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kids and education outside of Managua

Hello,
We are looking to move to Nica in about a year and a half. Our kids will be 9 and 10 and don't speak Spanish. We are interested in what people do with kids in the smaller towns. We aren't sure where we will be living... we have 2 vacations planned to help us figure that out.

I would love to hear all your stories and experiences. The good the bad and the ugly.
Thanks
Melissa

hi!  We have three kids, ages 7, 10 and 12.  We are moving in two years also, to San Juan del Sur.  We visit often, and are involved in the education community there.  For English speakers, there are two options currently.  San Juan del Sur Day School is an accredited, full day English language school.  They have a beautiful campus and lots of happy student families.  Escuela Adelante is a bilingual school located right in town, where you will see a student body that mimics the demographics of the local population.  Right now, Escuela Adelante offers bilingual preschool, and for older kids, afternoon programs as a supplement to home school or online school, but they are working to obtain a space to support a full day program.  You can find out more about both schools at their websites.

Hi Carrie,
I just saw your reply! Thank you for that. I'm also inspired that you've been many times. We are going for two weeks the last week of January. I will look into both your schools mentioned. May I ask what draws you to SJDS? And even Nica in general?
Cheers,
Melissa

How small are you thinking with a "small town"? The smaller it is, the less there is "to do" if that makes sense. Life in Nicaragua in general moves at a slower pace. Many folks spend their days sitting in the porch and people watch, especially as it cools off in the evening. They go to the public parks too which have free wifi so you will see a lot of people there just to get on the internet while their kids run and play.

I'm a fan of El Crucero - just because it's a quick 30 min drive to Managua from there. I love Managua just because I know how to get places. But it's up in the hills so the weather is much cooler though you do get sulfur smells and smoke from the volcanoes up there sometimes. Esteli is a nice place too as it's up in some hills for cooler weather. I guess where you want to go depends on your preferences. Do you want to be surrounded by tourists or do you really want to get submersed in the culture and be more like one of them? You like hot, or beaches, or cool, or rainforests?

School schedules are different too though I am not sure if there are super specialized schools would have a regular school day. Younger kids go from morning to after lunch; older kids go from after lunch until 5-ish. It will definitely be a big change for your kiddos. But like I said there may be a specialized school that follows a more North American schedule. We don't have kids yet so this isn't anything I've looked into and we won't live in Nicaragua permanently until my husband get his US citizenship first.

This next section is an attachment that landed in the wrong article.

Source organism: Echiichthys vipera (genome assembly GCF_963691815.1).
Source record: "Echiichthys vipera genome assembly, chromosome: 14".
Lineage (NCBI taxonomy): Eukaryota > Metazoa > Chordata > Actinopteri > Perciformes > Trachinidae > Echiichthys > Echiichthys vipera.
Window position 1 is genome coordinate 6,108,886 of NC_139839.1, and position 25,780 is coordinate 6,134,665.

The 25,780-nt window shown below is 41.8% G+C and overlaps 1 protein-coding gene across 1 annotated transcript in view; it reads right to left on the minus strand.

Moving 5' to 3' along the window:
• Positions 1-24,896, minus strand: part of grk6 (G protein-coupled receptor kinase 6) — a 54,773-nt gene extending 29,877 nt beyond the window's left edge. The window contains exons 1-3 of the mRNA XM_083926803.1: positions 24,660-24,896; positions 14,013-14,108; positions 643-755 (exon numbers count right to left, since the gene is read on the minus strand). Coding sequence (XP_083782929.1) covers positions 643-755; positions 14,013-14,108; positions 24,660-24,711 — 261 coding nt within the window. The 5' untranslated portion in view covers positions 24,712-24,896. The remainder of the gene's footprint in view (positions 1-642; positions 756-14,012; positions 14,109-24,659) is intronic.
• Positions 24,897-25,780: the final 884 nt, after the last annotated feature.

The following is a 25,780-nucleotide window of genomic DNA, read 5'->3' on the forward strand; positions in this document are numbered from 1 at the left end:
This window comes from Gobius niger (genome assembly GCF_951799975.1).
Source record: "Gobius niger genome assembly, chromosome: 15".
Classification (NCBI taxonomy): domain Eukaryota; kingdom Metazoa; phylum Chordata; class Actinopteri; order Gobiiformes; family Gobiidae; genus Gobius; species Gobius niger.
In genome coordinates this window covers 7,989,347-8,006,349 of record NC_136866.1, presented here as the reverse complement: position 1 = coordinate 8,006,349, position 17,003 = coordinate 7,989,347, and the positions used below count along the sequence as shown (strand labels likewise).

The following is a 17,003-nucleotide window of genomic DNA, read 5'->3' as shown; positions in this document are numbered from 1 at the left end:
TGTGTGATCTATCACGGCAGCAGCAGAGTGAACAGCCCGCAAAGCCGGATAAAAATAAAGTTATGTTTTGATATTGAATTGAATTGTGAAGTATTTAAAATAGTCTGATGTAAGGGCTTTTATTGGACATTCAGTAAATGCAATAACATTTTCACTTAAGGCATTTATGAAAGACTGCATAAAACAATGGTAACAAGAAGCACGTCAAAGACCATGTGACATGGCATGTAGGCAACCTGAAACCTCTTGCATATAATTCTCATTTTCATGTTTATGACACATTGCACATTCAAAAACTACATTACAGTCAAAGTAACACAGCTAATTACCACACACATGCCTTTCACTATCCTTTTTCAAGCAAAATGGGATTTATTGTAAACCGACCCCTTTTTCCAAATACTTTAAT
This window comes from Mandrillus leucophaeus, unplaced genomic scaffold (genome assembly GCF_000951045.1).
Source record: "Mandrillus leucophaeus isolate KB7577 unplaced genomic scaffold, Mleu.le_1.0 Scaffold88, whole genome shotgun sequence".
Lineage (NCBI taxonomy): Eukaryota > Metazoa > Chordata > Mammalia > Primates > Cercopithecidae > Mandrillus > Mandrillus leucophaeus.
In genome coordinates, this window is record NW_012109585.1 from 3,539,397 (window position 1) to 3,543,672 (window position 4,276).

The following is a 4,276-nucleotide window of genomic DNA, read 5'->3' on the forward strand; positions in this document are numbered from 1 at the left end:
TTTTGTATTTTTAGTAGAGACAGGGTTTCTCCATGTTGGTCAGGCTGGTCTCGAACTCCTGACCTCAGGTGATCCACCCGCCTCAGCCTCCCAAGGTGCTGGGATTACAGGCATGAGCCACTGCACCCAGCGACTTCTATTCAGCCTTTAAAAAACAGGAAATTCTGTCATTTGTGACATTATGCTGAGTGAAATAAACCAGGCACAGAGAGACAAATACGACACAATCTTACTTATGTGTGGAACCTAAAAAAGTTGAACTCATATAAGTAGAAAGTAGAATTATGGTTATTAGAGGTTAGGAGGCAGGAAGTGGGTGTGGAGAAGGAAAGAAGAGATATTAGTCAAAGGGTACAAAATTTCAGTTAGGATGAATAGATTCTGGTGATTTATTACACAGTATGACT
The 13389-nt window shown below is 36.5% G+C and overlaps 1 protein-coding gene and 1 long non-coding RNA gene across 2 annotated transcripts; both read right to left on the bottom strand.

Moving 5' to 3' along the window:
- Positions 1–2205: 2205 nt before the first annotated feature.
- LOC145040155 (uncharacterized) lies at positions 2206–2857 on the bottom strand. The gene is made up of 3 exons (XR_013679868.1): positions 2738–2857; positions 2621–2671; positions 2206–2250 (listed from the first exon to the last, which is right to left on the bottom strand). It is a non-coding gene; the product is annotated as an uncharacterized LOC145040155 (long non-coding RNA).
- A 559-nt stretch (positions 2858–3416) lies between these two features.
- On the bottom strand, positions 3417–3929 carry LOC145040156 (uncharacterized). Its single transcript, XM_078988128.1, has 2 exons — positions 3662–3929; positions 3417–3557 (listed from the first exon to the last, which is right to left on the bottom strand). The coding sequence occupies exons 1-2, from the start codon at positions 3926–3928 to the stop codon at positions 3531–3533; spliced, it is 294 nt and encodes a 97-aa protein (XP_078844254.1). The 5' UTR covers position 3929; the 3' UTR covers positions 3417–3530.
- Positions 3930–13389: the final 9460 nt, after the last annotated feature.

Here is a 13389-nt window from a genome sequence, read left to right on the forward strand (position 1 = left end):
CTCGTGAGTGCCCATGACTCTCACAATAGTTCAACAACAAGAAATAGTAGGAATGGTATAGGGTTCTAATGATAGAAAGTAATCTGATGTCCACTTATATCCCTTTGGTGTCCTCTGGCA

The more you submerse yourself in Spanish the faster you and your kids especially will pick it up.  You can prepare by listening to Spanish music, watch movies that you know in Spanish with subtitles to help you pick out the words. That is how I built my foundation before living there. Of course now that I'm married to a Nicaraguan I have my own way to practice at home now. Some people, not many, speak very quickly so the more you have been introduced to it the easier it will be to catch the gist of what they are saying even if it's only a few words. Honestly though, out of all the Spanish speaking countries, Nicaragua's people are way easier to understand as they articulate more and don't speak quite as fast as say Puerto Rico or El Salvador for example. So it's a great country to pick up the language. There will be a lot of slang to learn too. They have many goofy phrases and fun words that are very country specific so if you ever visit another country whatever is said in Nicaragua should stay in Nicaragua lol.

Not sure if I even helped answer your school question but I hope some of my insight will help you out. Nicaragua has always been my second home since I first went there in 2001. If you ever have questions about the culture or how things are done there give me a holler :)

Thank you! There are so many great options that I am hearing about. It will be difficult to pick. Weather is important, but I love beach and colonial towns too. Your suggestion is great to, as being close to Managua would be very convienient.  I will add that to my list. We are leaving next week for Nica for 2 weeks. Then 4 weeks in the summer to "live" there for a longer time and try to get a sense of what seems to work well for us.
Best,
Melissa

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